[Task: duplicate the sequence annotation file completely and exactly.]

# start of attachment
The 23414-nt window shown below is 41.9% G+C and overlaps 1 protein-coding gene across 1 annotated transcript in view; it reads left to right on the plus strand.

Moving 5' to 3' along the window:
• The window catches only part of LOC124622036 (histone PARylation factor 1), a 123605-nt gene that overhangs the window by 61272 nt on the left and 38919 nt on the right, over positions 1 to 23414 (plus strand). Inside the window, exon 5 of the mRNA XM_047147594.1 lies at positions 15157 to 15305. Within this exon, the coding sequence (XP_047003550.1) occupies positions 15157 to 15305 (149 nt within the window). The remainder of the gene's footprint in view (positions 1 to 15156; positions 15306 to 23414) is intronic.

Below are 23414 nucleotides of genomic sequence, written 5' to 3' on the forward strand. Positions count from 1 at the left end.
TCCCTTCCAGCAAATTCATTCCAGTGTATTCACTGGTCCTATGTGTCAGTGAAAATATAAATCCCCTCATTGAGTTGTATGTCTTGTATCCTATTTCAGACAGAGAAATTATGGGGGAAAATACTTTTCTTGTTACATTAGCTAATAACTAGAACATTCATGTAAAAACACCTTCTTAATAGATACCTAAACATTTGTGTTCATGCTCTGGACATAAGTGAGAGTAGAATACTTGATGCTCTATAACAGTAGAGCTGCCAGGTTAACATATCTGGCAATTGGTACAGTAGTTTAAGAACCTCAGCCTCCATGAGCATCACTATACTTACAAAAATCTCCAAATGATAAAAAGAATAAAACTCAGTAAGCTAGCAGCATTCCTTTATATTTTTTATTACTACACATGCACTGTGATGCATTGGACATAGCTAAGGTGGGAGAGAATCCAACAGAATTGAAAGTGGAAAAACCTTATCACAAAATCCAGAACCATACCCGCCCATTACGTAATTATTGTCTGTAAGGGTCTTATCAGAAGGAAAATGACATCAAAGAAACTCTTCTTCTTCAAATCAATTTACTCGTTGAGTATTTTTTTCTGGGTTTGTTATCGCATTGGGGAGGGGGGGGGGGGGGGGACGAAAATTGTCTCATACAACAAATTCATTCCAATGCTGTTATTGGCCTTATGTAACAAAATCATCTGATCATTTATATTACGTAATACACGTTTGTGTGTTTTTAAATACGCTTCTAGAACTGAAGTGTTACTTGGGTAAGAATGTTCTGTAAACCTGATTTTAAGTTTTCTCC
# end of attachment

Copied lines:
The 23414-nt window shown below is 41.9% G+C and overlaps 1 protein-coding gene across 1 annotated transcript in view; it reads left to right on the plus strand.

Moving 5' to 3' along the window:
• The window catches only part of LOC124622036 (histone PARylation factor 1), a 123605-nt gene that overhangs the window by 61272 nt on the left and 38919 nt on the right, over positions 1 to 23414 (plus strand). Inside the window, exon 5 of the mRNA XM_047147594.1 lies at positions 15157 to 15305. Within this exon, the coding sequence (XP_047003550.1) occupies positions 15157 to 15305 (149 nt within the window). The remainder of the gene's footprint in view (positions 1 to 15156; positions 15306 to 23414) is intronic.

Below are 23414 nucleotides of genomic sequence, written 5' to 3' on the forward strand. Positions count from 1 at the left end.
TCCCTTCCAGCAAATTCATTCCAGTGTATTCACTGGTCCTATGTGTCAGTGAAAATATAAATCCCCTCATTGAGTTGTATGTCTTGTATCCTATTTCAGACAGAGAAATTATGGGGGAAAATACTTTTCTTGTTACATTAGCTAATAACTAGAACATTCATGTAAAAACACCTTCTTAATAGATACCTAAACATTTGTGTTCATGCTCTGGACATAAGTGAGAGTAGAATACTTGATGCTCTATAACAGTAGAGCTGCCAGGTTAACATATCTGGCAATTGGTACAGTAGTTTAAGAACCTCAGCCTCCATGAGCATCACTATACTTACAAAAATCTCCAAATGATAAAAAGAATAAAACTCAGTAAGCTAGCAGCATTCCTTTATATTTTTTATTACTACACATGCACTGTGATGCATTGGACATAGCTAAGGTGGGAGAGAATCCAACAGAATTGAAAGTGGAAAAACCTTATCACAAAATCCAGAACCATACCCGCCCATTACGTAATTATTGTCTGTAAGGGTCTTATCAGAAGGAAAATGACATCAAAGAAACTCTTCTTCTTCAAATCAATTTACTCGTTGAGTATTTTTTTCTGGGTTTGTTATCGCATTGGGGAGGGGGGGGGGGGGGGGACGAAAATTGTCTCATACAACAAATTCATTCCAATGCTGTTATTGGCCTTATGTAACAAAATCATCTGATCATTTATATTACGTAATACACGTTTGTGTGTTTTTAAATACGCTTCTAGAACTGAAGTGTTACTTGGGTAAGAATGTTCTGTAAACCTGATTTTAAGTTTTCTCC